Hot Yoga got me through radiotherapy & “The Mask”.

woman practicing yoga
woman doing push ups
Photo by Karl Solano on Pexels.com

This journey of HNC (head and neck cancer, read: trauma) started nearly two years ago. At the time, I had let my yoga practice lapse a bit. I was busy kick boxing and planning to relocate overseas. No time for asanas and breathing, too busy.

Once settled into Saigon I went hunting for a local yoga studio (September 2018) – one that I could walk to rather than cab, because as we all know, if it’s not easy to do we won’t do it, and a lovely studio was found at 34 Nguyen Thi Minh Khai, District 1, HCMC – Yoga Living. I walked in the drenching rain one Saturday afternoon to locate and check the facilities before I committed. It never happened. I never got there for a class, I never felt well enough to actually walk there, do a class and walk home. It was about then I was starting to really worry about what was going on with me. I loved Yoga and I just couldn’t drag myself to do it.

So it was, 6 months later when I found myself lying on my back in radiotherapy, clamped down by a mask on a bed whilst they radiated the bejesus out of my neck. Think of a rotisserie and you pretty much have what was going on. The “mask” holds you in place, it’s suffocating, scary and uncomfortable. There are some that never get over the mask. I was lucky, I closed my eyes and breathed my yogi breath, more often than not falling asleep if not for a nano second and it was over. They make the mask in advance of the radiation. Made specifically for you and there is no room for error, movement, a sneeze, a cough or to be sick. Every five days for 6 weeks, 35 rounds and they burn and they burn and they burn.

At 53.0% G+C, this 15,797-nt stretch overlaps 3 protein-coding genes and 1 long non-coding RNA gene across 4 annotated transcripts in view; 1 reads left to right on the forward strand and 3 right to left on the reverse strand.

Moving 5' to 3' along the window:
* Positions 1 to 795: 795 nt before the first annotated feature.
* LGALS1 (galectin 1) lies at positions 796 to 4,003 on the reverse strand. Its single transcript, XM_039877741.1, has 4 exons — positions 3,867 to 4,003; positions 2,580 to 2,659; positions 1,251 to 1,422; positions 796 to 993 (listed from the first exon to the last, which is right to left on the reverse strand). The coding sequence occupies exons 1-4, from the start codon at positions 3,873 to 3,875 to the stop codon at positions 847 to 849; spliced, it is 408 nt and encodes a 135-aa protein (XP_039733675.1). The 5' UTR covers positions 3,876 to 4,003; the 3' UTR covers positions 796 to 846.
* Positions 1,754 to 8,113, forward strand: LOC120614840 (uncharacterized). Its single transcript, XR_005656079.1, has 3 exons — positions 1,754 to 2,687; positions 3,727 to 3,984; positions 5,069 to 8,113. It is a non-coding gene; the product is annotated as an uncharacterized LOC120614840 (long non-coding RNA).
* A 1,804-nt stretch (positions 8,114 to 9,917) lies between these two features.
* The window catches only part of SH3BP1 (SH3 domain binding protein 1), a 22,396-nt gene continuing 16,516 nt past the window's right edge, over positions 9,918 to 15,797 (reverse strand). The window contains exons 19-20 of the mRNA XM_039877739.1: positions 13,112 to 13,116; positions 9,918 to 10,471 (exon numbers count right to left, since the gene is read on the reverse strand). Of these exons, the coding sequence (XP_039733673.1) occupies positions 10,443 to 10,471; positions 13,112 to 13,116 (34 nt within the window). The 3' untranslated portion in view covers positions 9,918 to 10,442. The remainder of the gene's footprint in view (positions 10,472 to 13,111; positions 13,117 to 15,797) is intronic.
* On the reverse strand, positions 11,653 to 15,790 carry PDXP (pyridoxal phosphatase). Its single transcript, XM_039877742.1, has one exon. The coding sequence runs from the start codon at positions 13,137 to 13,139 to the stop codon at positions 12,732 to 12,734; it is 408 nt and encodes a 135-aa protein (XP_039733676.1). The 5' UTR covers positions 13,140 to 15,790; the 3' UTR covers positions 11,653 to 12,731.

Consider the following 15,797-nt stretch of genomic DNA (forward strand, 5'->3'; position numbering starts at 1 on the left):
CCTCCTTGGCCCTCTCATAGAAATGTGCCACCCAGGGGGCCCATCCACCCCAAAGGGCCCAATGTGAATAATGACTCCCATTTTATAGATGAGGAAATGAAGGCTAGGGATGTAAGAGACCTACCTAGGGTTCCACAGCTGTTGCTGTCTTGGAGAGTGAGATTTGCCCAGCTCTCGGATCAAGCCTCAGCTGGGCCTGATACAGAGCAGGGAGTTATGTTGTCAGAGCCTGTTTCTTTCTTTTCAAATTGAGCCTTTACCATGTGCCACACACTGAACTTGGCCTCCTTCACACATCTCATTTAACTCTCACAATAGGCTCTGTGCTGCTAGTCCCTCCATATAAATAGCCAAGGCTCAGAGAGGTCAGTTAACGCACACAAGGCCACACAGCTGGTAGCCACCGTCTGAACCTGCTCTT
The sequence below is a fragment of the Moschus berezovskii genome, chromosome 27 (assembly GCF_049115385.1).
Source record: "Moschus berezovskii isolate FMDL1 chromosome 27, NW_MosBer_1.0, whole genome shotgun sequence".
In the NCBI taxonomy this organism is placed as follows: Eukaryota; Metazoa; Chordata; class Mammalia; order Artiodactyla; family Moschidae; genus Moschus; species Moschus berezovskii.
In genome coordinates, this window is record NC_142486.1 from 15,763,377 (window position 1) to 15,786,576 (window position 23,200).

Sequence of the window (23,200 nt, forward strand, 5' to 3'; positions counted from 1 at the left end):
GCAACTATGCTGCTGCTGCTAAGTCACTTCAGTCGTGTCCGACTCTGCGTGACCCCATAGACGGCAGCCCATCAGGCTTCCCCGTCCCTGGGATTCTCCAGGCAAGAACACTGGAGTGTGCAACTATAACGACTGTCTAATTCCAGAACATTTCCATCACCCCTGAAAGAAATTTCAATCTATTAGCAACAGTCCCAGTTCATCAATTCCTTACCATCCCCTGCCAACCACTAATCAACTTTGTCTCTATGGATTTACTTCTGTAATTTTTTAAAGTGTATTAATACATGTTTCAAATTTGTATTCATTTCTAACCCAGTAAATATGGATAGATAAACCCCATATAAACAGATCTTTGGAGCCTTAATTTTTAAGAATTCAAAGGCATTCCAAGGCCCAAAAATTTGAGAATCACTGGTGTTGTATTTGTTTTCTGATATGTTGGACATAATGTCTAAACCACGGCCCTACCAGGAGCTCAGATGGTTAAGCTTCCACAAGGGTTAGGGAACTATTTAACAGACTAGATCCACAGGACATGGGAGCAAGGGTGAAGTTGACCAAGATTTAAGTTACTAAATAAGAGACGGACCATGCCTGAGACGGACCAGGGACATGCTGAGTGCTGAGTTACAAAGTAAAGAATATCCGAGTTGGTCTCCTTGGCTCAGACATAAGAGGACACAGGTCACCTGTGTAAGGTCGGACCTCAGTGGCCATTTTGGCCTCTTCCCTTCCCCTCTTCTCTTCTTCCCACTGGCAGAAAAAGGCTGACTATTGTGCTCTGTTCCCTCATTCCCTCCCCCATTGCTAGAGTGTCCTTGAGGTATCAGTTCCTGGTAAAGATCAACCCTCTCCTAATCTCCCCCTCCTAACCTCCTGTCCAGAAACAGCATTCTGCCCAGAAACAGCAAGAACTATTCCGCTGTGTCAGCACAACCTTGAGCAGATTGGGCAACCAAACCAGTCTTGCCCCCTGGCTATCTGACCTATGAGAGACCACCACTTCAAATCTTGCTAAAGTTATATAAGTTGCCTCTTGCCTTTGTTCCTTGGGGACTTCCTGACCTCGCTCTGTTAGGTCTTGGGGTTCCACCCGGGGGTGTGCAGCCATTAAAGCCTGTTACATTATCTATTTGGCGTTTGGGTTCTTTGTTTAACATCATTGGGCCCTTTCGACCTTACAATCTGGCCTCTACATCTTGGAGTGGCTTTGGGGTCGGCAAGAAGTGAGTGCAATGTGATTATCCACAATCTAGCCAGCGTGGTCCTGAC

It only took 15 minutes and for the first few runs that time took forever, but as time went on I learnt to close my eyes, breathe deep and slow release. Letting all my yoga practice of lying still in an asana, not fidgeting, no movement and focus on a single thought of breath. Some days chemotherapy was in the morning followed immediately by radiotherapy and those days were tough. I would have a friend drive me home and then I would sleep. It was exhausting, only to get up the next day and do it again. Post radiotherapy I had an enormous dewlap under my chin, it was my hope that hot yoga, whenever I went back, would help me with its reduction.

We fast forward to March 2020 and I started very slowly stretching in the confines of my lounge room. COVID 19 had hit and lockdown was upon us. I had only just had my PEG (tube feeder) taken out ( it actually fell out of its own accord so I took it as a sign.) With the PEG you can’t swim, do hot yoga or as I found, many things involving exercise. I used to run with mine but it fell out a couple of times and I am pretty sure it was the running that was doing that, despite my best efforts of wrapping my stomach up with bandages.

October 2020 – I woke one morning and thought ‘I am going to yoga’ – I need the heat, I need the class and I need to get back into it. I have no idea where this sudden urge came from, it was literally two years since I’d stepped into a studio.